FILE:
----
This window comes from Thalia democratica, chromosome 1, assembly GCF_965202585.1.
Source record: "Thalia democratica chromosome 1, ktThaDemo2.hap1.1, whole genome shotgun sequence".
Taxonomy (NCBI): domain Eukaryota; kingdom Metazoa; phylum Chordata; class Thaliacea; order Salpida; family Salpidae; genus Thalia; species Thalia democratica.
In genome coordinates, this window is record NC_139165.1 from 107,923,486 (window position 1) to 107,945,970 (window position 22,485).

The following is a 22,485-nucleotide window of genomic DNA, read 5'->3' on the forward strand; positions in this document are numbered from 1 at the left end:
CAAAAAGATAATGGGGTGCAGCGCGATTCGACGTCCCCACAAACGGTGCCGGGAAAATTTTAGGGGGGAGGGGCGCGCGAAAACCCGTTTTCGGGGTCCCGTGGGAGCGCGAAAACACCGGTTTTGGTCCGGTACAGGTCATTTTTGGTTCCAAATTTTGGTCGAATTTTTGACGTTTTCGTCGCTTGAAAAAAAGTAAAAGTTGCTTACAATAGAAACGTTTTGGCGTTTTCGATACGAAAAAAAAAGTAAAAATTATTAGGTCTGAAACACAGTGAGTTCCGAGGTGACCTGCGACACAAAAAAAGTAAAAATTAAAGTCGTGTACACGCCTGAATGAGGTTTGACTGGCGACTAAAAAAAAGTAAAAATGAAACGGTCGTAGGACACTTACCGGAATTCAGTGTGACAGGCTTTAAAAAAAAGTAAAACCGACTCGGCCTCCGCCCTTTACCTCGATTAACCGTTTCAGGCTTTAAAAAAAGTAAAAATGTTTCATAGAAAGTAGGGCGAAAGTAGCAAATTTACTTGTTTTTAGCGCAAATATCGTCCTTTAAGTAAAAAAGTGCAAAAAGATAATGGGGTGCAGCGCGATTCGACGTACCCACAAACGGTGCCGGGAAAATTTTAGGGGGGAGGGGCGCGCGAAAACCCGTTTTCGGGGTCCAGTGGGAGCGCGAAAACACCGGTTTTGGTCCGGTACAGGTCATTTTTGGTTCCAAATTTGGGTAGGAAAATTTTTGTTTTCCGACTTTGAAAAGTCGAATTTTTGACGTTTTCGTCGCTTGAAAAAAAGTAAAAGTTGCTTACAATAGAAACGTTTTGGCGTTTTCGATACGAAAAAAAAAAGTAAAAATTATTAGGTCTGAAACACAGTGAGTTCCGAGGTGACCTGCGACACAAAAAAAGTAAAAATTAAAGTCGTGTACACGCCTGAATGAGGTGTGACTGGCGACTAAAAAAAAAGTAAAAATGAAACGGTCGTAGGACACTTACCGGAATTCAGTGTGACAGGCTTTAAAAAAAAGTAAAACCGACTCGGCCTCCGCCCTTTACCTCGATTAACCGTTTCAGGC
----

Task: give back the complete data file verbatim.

This window comes from Thalia democratica, chromosome 1, assembly GCF_965202585.1.
Source record: "Thalia democratica chromosome 1, ktThaDemo2.hap1.1, whole genome shotgun sequence".
Taxonomy (NCBI): domain Eukaryota; kingdom Metazoa; phylum Chordata; class Thaliacea; order Salpida; family Salpidae; genus Thalia; species Thalia democratica.
In genome coordinates, this window is record NC_139165.1 from 107,923,486 (window position 1) to 107,945,970 (window position 22,485).

The following is a 22,485-nucleotide window of genomic DNA, read 5'->3' on the forward strand; positions in this document are numbered from 1 at the left end:
CAAAAAGATAATGGGGTGCAGCGCGATTCGACGTCCCCACAAACGGTGCCGGGAAAATTTTAGGGGGGAGGGGCGCGCGAAAACCCGTTTTCGGGGTCCCGTGGGAGCGCGAAAACACCGGTTTTGGTCCGGTACAGGTCATTTTTGGTTCCAAATTTTGGTCGAATTTTTGACGTTTTCGTCGCTTGAAAAAAAGTAAAAGTTGCTTACAATAGAAACGTTTTGGCGTTTTCGATACGAAAAAAAAAGTAAAAATTATTAGGTCTGAAACACAGTGAGTTCCGAGGTGACCTGCGACACAAAAAAAGTAAAAATTAAAGTCGTGTACACGCCTGAATGAGGTTTGACTGGCGACTAAAAAAAAGTAAAAATGAAACGGTCGTAGGACACTTACCGGAATTCAGTGTGACAGGCTTTAAAAAAAAGTAAAACCGACTCGGCCTCCGCCCTTTACCTCGATTAACCGTTTCAGGCTTTAAAAAAAGTAAAAATGTTTCATAGAAAGTAGGGCGAAAGTAGCAAATTTACTTGTTTTTAGCGCAAATATCGTCCTTTAAGTAAAAAAGTGCAAAAAGATAATGGGGTGCAGCGCGATTCGACGTACCCACAAACGGTGCCGGGAAAATTTTAGGGGGGAGGGGCGCGCGAAAACCCGTTTTCGGGGTCCAGTGGGAGCGCGAAAACACCGGTTTTGGTCCGGTACAGGTCATTTTTGGTTCCAAATTTGGGTAGGAAAATTTTTGTTTTCCGACTTTGAAAAGTCGAATTTTTGACGTTTTCGTCGCTTGAAAAAAAGTAAAAGTTGCTTACAATAGAAACGTTTTGGCGTTTTCGATACGAAAAAAAAAAGTAAAAATTATTAGGTCTGAAACACAGTGAGTTCCGAGGTGACCTGCGACACAAAAAAAGTAAAAATTAAAGTCGTGTACACGCCTGAATGAGGTGTGACTGGCGACTAAAAAAAAAGTAAAAATGAAACGGTCGTAGGACACTTACCGGAATTCAGTGTGACAGGCTTTAAAAAAAAGTAAAACCGACTCGGCCTCCGCCCTTTACCTCGATTAACCGTTTCAGGC